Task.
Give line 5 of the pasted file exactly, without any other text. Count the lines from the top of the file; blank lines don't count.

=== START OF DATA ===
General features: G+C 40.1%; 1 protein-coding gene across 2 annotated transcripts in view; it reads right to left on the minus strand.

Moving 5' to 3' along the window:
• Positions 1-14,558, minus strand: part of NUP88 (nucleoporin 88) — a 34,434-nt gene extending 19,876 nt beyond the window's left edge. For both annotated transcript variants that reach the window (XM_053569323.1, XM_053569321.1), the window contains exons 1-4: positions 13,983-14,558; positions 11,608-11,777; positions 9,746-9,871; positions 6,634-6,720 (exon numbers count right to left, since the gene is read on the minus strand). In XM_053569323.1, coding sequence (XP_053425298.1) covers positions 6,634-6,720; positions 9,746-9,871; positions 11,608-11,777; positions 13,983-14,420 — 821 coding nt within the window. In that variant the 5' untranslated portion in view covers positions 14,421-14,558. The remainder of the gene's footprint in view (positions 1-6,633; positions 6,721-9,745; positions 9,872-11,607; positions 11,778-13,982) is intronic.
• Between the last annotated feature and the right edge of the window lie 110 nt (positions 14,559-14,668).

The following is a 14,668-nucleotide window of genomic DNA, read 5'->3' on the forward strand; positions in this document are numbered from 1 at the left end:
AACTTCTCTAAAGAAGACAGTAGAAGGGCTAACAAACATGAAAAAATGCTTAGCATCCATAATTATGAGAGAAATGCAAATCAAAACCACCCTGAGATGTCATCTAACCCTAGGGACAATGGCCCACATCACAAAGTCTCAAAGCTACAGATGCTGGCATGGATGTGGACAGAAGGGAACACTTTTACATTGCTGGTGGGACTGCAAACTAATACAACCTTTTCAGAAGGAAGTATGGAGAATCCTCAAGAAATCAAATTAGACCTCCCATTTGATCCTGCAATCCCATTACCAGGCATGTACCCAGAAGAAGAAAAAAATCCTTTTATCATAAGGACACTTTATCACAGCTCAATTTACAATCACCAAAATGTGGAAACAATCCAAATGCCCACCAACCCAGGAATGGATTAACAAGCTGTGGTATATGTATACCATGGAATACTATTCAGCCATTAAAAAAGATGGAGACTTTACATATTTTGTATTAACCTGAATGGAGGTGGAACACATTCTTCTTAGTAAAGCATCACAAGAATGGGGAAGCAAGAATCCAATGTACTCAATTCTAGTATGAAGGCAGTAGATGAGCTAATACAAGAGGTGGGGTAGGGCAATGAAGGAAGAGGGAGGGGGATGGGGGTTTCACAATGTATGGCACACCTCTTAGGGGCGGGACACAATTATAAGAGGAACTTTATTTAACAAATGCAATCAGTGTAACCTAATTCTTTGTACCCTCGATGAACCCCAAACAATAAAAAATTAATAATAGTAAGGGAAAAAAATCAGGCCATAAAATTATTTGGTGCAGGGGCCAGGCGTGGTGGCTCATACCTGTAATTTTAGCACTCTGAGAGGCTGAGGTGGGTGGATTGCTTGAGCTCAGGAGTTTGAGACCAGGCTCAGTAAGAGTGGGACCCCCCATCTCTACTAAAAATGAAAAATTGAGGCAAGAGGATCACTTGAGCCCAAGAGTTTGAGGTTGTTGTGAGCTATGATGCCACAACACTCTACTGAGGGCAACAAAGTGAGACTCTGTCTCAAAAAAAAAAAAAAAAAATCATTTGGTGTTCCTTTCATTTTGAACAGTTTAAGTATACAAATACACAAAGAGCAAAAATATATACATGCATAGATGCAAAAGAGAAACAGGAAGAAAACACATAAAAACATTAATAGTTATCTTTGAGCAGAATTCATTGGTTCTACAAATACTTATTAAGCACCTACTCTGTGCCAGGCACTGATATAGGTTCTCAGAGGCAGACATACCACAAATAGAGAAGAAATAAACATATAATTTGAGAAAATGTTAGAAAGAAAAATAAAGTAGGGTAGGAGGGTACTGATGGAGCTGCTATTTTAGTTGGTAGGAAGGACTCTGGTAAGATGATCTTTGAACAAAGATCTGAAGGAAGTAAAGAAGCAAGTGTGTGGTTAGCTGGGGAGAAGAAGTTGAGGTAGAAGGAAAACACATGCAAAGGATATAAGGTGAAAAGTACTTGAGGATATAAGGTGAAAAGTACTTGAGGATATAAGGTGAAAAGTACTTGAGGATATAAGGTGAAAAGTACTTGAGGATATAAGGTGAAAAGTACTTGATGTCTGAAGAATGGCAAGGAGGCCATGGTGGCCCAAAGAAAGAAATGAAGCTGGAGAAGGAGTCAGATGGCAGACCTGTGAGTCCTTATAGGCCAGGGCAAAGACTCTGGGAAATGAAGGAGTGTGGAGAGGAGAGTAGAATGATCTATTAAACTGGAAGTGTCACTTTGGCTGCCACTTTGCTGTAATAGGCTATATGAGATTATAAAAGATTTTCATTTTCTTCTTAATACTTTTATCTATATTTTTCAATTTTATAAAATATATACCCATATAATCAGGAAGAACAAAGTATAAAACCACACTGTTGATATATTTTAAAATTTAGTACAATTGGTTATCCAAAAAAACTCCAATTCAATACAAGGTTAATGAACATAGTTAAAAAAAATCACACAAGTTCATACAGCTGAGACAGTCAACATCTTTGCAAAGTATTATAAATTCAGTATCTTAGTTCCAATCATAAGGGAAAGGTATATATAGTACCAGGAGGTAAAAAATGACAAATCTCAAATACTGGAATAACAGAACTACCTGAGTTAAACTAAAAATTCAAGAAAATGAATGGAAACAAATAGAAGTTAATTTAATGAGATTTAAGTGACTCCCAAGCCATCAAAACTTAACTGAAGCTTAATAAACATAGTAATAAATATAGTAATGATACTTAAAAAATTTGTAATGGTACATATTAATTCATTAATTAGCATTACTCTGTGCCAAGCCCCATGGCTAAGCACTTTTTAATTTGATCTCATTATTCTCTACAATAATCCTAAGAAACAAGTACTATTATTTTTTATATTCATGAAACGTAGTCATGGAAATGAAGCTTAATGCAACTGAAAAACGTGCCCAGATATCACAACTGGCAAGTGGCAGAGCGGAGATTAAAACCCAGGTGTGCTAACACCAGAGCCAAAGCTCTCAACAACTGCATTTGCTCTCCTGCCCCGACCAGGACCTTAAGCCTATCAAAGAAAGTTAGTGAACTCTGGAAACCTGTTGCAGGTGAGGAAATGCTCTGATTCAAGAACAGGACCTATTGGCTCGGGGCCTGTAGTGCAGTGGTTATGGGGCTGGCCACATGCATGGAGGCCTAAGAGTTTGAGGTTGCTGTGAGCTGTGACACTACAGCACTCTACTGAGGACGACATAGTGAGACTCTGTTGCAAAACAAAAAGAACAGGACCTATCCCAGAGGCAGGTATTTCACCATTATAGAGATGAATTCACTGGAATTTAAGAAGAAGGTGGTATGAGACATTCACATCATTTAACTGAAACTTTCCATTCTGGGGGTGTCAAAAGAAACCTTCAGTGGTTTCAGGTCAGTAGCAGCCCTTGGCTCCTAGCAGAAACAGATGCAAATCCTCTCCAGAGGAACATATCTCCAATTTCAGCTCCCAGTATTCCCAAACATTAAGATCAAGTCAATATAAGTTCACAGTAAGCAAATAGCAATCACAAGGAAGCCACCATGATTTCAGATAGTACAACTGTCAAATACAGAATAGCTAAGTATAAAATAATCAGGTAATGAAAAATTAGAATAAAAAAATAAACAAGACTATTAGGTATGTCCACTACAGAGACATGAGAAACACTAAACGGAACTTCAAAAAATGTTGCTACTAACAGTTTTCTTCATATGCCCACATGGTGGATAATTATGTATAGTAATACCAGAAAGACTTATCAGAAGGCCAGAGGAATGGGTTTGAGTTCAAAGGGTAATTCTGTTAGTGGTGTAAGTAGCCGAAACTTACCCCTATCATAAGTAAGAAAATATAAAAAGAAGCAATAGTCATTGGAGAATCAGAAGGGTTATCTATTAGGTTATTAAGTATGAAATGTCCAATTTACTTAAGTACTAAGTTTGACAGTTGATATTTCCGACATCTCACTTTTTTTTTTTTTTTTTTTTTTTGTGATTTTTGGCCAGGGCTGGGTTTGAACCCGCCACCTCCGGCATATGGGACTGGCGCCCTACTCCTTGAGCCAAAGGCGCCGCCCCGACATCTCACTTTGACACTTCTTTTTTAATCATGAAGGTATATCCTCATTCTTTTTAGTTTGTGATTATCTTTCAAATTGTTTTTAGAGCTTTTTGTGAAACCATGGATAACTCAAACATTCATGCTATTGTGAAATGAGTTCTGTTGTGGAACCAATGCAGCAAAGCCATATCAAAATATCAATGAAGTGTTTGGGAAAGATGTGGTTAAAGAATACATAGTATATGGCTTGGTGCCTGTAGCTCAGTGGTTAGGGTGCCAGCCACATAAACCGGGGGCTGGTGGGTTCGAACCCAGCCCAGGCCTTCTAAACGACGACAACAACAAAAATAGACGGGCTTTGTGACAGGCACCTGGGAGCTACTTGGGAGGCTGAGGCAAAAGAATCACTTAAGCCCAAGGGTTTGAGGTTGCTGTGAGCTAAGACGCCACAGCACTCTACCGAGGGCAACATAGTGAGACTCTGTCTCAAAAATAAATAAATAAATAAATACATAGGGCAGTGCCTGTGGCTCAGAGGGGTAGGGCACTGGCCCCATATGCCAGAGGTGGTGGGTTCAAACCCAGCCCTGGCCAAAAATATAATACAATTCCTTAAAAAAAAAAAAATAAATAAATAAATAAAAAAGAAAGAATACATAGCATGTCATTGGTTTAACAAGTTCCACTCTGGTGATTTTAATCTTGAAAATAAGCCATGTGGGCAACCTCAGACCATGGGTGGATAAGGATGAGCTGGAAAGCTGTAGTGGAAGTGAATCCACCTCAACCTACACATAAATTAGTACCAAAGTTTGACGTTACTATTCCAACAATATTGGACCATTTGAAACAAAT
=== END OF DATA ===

The following is a 14,668-nucleotide window of genomic DNA, read 5'->3' on the forward strand; positions in this document are numbered from 1 at the left end: